Furthermore, it may well be that our desire for a single cause that explains everything is an added factor contributing to the breakdown and collapse of our known world. A focus on a single cause blinds us to the side-effects that arise from fixing that single cause. More often than not a “solution” applied to a single cause can either; exacerbate the problem we are trying to fix, or damaging consequences will appear in another part of the system (frequently out of our sight, and therefore out of mind.)

Monocausotaxophilia makes us believe that there are problems that can be solved. The reality is a lot different. We are not living with problems, not even complex problems. We are living with and through a predicament.

A predicament does not lend itself to a single cause explaining it. A predicament does not lend itself to solutions. A predicament only has outcomes. The outcomes of a predicament are beyond the control of any of the players inside the predicament. The outcomes of a predicament are not even predictable. We simply do not know what will emerge on the other side of a predicament.

One thing we do know for sure though; monocausotaxophilia is unhelpful and of no use to us.

Thursday 7 December 2023

Glad To Be Here

During a conversation with the Buddhist scholar and professor of comparative religion, David Loy, Joanna Macy1 commented that, ‘If you want to do something positive for the world, you have to be glad to be here.’

In a world in which so many things are going wrong, it may be tempting to react with anger or despair. In contrast to these reactions Joanna Macy’s observation is an astute and radical one.

Many in the environmental and social justice movements act from a place of anger, born perhaps of frustration at a lack of political will. Acting from such a place may seem to be an obvious response as it appears to place the blame for the mess we are in where it belongs – at the top of the political, corporate, and industrial hierarchies.

However, for Macy, this is a mistaken starting point.

For Macy the better, more grounded, place from which to begin is in gratitude. Jacques Cousteau, the famous oceanographer, recognises a similar starting point. He succinctly notes that ‘People protect what they love.’

Gratitude in this sense is more than a sensual delight resulting in a sense of gratefulness. We may feel grateful when we watch a sunset or smell a rose. Although that sense may linger for a few hours, maybe even for the rest of the day, the sense of gratefulness brought about through sensory experience can fade and disappear.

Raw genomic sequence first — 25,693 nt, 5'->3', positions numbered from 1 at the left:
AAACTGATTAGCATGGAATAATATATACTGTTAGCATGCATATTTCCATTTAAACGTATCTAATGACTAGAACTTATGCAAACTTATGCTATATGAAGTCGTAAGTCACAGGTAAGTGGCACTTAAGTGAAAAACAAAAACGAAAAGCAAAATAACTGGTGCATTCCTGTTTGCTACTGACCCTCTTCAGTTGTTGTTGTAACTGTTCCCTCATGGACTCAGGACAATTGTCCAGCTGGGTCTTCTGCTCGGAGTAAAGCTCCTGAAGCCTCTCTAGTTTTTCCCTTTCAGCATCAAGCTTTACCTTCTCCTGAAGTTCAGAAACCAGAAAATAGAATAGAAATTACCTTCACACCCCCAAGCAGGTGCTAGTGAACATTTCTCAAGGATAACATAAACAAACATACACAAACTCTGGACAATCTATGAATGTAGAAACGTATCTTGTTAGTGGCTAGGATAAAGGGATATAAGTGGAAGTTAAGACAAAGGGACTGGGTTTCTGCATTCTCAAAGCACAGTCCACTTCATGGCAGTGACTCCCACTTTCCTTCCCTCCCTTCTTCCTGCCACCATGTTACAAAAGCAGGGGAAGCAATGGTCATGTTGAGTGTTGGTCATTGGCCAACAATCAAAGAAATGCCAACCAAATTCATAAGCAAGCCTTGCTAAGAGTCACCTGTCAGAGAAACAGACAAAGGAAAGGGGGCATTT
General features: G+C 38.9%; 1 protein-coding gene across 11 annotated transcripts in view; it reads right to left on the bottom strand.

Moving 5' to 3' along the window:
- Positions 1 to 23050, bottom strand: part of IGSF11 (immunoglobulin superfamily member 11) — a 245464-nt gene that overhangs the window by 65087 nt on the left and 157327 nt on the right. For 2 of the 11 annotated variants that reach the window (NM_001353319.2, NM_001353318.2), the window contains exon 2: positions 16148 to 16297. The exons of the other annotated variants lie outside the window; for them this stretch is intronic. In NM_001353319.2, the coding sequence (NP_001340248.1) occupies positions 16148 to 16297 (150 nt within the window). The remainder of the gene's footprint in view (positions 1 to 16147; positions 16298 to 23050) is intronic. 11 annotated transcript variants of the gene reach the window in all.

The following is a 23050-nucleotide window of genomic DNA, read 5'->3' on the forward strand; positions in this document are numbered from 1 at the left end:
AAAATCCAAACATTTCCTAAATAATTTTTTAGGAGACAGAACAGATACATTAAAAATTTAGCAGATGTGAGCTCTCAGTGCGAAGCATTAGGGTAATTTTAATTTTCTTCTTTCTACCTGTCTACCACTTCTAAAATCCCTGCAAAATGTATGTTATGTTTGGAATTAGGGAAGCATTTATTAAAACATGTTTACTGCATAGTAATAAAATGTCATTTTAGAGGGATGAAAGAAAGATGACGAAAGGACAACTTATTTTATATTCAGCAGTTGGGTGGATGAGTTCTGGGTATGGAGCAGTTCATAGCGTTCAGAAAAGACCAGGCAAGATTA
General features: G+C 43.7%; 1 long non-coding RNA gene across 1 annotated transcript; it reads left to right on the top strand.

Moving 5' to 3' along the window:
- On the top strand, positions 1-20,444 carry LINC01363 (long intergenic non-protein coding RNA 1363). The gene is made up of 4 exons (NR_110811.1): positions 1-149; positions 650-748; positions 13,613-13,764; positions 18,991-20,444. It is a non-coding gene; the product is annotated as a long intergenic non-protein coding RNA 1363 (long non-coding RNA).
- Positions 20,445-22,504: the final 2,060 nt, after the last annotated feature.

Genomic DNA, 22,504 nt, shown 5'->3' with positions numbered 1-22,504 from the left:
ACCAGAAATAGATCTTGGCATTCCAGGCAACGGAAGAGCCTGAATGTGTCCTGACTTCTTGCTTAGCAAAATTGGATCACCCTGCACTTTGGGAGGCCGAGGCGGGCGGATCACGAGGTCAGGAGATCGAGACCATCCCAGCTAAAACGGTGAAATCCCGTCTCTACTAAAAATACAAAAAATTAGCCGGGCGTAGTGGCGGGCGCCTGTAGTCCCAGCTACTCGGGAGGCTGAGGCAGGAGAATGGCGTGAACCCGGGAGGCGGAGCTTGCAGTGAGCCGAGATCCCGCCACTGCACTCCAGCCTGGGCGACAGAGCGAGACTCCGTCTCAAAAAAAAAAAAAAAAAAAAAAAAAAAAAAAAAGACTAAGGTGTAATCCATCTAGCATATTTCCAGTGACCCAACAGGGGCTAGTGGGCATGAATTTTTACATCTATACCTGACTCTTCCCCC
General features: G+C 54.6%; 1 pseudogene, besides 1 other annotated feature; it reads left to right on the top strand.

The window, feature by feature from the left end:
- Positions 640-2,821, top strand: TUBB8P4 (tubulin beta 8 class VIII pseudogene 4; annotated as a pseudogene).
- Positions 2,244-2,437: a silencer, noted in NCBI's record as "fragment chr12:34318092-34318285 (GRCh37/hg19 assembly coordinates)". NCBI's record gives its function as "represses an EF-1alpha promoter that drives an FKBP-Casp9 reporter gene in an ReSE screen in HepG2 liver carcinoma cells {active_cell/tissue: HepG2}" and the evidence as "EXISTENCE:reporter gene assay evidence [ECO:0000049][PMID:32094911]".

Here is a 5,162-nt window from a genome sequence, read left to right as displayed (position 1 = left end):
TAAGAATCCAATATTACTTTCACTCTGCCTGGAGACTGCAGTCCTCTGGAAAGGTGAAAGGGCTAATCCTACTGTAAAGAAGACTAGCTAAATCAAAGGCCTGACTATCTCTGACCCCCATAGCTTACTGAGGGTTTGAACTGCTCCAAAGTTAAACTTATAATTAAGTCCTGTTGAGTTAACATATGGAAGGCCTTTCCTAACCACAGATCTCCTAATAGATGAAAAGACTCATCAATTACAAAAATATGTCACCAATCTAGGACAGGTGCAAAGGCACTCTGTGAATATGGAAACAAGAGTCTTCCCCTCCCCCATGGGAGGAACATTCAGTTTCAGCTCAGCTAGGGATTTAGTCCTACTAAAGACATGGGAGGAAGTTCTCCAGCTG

Gratitude, however, is a continuing, ever present, state of mind. For Macy, and others, this is critical, as it helps ground us, and allow us to find balance in our lives and in how we see and act in the world.

Thus grounded, Macy asserts that it is possible to honour the pain for the world, without crumbling into despair, confusion, or apathy. A grounding in gratitude also enables us to honour that pain for the world (some refer to this as crying the tears of the world) without descending into anger, finger-pointing, name-calling, and (all too often) violence.

Only once we are grounded in gratitude and able to see the tears of the world are we able to act in a positive way.

It is important to note that Macy talks about doing something positive – she does not add the word change. She is well aware that although we may act in a positive manner, there is no guarantee that our actions will make a positive change. Which brings us back to gratitude and being glad to be here.

With gratitude, it is possible to remain equanimous, even amid seeming futility, and the possibility of collapse.

I am glad to be here. I wish for you to be so as well.


1. Joanna Macy (now in her mid-90s) is a long-time writer, activist, and creative thinker offering her insight to the pain and despair of the world. She has written numerous books and guided dozens of workshops helping people to find ways of being and responding in the world.

Wednesday 29 November 2023

Three Harmful Metaphors the Scientific Revolution Bequeathed Us